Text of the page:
Il y a 9 mois
- ELITE athleticism
- Impressive finisher
- Shooting upside
Décent, mais à travailler
- Creation (self and others)
- Not a ++ floor general
Jaden Ivey is a 19 years old sophomore combo guard playing for Purdue University in the Big Ten conference of the NCAA. He is 6'4 (1m93), 195 lbs (88kg) and is rumored to have a 6'7 wingspan. Some sites claim his wingspan is 6'10, so we'll have to wait until combine to be certain. He is the son of ex-NFL player Javin Hunter and ex-WBNA player Niele Ivey, who is also the head coach for Notre Dame women's basketball team. Jaden's mom also had a one year stint as an assitant coach on Taylor Jenkins' staff with the Memphis Grizzlies. She has a lenghtier Wikipedia bio than her son, which tells you a lot about the athletic heritage of his family. The Iveys are serious about sport. His grandfather James Hunter was also an NFL player. It runs deep.
Why does that matter? That makes Jaden Ivey one of the most prepared, mature and self-aware player in this draft class. You can already notice it in interviews where he is calm, obviously drilled to media questions and appropriately bored. He doesn't seem to care about the attention. There are already signs that Jaden wants to live up to his family's legacy too. His stats have literally blown up from his freshman to his sophomore season: He went from 11.1 to 16.9 ppg, 1.9 to 3.3 apg, 40% to 53% efficiency from the floor and from 26% to 43% from three point range. The kid fixed his shots in a wonderful way over the summer. The decision to remain in school was the right one and it is already bearing fruit.
His strenghts speak for themselves when you watch film. Jaden is an electric athlete with vertical, horizontal and lateral explosiveness. This is pretty rare that prospects have all three of these forms of athleticism. He has a brilliant first step that will put NBA defenders on notice and he has the ability to stop on a dime. That kind of explosiveness is a great asset ON the ball, but OFF the ball too in transition situation or in halfcourt, playing from another ballhandler. It's really hard to guard him with your back to the basket. It doesn't matter if a defender is quick and strong, with enough strength and experience he'll dribble back and forth until he can catch him off guard. He already has the hesitation dribble moves in his arsenal to do it.This body and athleticism also translates in an amazing finishing ability above or below the rim. Jaden has a great control of his body through contact and doesn't panic int he air. He's got beautiful scoop finishes to spare too.
That elite athleticism also translates in great defense when he's engaged. He looks slender, but he actually has a very mature body for a college player and could already rival physically with some NBA wings on the perimeter. Right now he's solid on ball, but as a help defender it's a little more complicated. That could be a byproduct of how Purdue plays because he's got a good nose for passing lanes (1.5 spg) and loves to initiate transition play whenever he can. It will serve him will in the NBA as he'll distrupt lazy offenses and help his team get easy points with his immaterial speed. Bigs who can run the floor will love him.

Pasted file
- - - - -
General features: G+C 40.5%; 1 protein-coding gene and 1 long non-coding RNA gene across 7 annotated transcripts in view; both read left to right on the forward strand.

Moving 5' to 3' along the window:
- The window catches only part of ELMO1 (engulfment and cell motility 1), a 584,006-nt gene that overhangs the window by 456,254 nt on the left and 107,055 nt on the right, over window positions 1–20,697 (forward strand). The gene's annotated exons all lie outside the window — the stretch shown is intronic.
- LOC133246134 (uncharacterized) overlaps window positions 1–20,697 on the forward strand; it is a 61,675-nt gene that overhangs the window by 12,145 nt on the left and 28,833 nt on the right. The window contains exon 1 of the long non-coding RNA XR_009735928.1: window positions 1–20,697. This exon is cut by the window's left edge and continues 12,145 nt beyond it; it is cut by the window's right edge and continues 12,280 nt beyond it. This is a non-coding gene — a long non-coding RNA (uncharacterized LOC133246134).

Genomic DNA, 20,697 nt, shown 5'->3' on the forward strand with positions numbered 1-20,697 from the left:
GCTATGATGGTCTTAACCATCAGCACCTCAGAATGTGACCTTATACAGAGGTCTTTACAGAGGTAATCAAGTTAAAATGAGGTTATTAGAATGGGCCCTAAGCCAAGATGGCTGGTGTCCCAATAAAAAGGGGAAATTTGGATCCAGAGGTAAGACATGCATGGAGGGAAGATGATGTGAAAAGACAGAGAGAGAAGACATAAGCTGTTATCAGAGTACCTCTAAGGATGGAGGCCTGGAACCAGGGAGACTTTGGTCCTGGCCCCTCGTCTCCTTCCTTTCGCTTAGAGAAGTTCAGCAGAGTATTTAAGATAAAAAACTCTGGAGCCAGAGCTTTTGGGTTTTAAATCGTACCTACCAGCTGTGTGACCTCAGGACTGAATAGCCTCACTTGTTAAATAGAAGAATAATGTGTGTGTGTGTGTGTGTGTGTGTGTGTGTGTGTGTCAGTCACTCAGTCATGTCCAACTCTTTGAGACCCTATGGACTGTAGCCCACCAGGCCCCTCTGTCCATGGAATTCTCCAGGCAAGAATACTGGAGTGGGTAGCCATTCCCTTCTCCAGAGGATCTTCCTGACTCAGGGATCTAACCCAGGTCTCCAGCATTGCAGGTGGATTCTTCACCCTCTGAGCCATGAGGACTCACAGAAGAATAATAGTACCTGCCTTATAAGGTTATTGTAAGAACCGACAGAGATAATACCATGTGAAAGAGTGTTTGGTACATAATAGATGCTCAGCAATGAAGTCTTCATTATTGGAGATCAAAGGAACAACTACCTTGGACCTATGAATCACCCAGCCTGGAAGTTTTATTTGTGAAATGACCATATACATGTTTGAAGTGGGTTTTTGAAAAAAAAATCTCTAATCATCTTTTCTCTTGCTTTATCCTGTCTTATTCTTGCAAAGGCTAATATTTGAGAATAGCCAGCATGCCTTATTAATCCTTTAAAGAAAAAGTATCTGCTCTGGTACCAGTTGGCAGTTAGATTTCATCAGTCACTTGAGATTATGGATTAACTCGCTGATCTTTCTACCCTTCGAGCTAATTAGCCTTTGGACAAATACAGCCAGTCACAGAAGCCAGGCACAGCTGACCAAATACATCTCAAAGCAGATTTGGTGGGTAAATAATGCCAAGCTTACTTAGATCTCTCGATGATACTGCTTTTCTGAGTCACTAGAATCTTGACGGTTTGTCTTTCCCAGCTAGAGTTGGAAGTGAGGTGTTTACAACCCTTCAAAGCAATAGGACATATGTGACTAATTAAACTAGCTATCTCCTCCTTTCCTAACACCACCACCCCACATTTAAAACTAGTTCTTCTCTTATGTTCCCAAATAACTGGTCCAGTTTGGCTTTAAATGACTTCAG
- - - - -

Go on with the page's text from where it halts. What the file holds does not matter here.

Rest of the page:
Jaden's got a lot to work on, though. Although his shooting improved leaps and bounds over the last year, he's not a natural at creating for himself. His handle can get a little slow and obvious whenever he's trying to dribble himself into a rhythm and NBA defenders are going to have fun picking his pocket. He drives to the basket like Kyrie Irving, but he doesn't dribble like him at all, so I'd like to see him tighten it up a little bit. A lot of his three point shots have come off screens this year in Purdue, which is great because he might not get the keys of the offense right away in the NBA and he'll need to find ways to make himself valuable. There's not enough of a catch-and-shoot sample to form an opinion on it because it's not his role at Purdue and he'll need to do it in the NBA. The finishing improvement is great. The three point shot improvement is MASSIVE, but he's not enough of a versatile shooter yet. This summer's improvement makes me believe that he will be, but there's a LOT of work ahead.
I'm also worried about the rigidity of his playing style. Although he doesn't have an alarmind usage rate (26,4%), he needs the ball in his hands to be efficient and he's not the most gifted offense creator. People tend to compare him to Ja Morant a lot because they move similarly on the hardwood, but he's nowhere near that type of creator. Jaden creates for his teammates by driving hard and collapsing the defense. He's primarily a drive-and-kick player and doesn't have much vision of nuance to how he plays. His athleticism allows him to finish passes in the NCAA, but in the NBA guys are going to sniff out his playing patterns very quickly. The passing angles he created now won't be there in the NBA. He needs to learn how to play forward and not always lead the charge. His playmaking is very stiff and this isn't going to cut it at the next level. I know he thinks like a playmaker, though. He knows his personel, how they like their balls and whatnot, but he needs to add a little finesse to his game.
In conclusion, I think Jaden Ivey is destined to be a great pick-and-roll ballhandler in the NBA. He's not a surefire thing and few variations to his play he offers in the NCAA worry me a little bit, but he's got all-star potential. He's an elite athlete and he will be an elite athlete in the NBA as well, which is the building block you need in order to create a dominant player. He's proven to have the work ehtic and the self-awareness to improve. Most certainly a top 10 player in the draft. Perhaps even a top 5.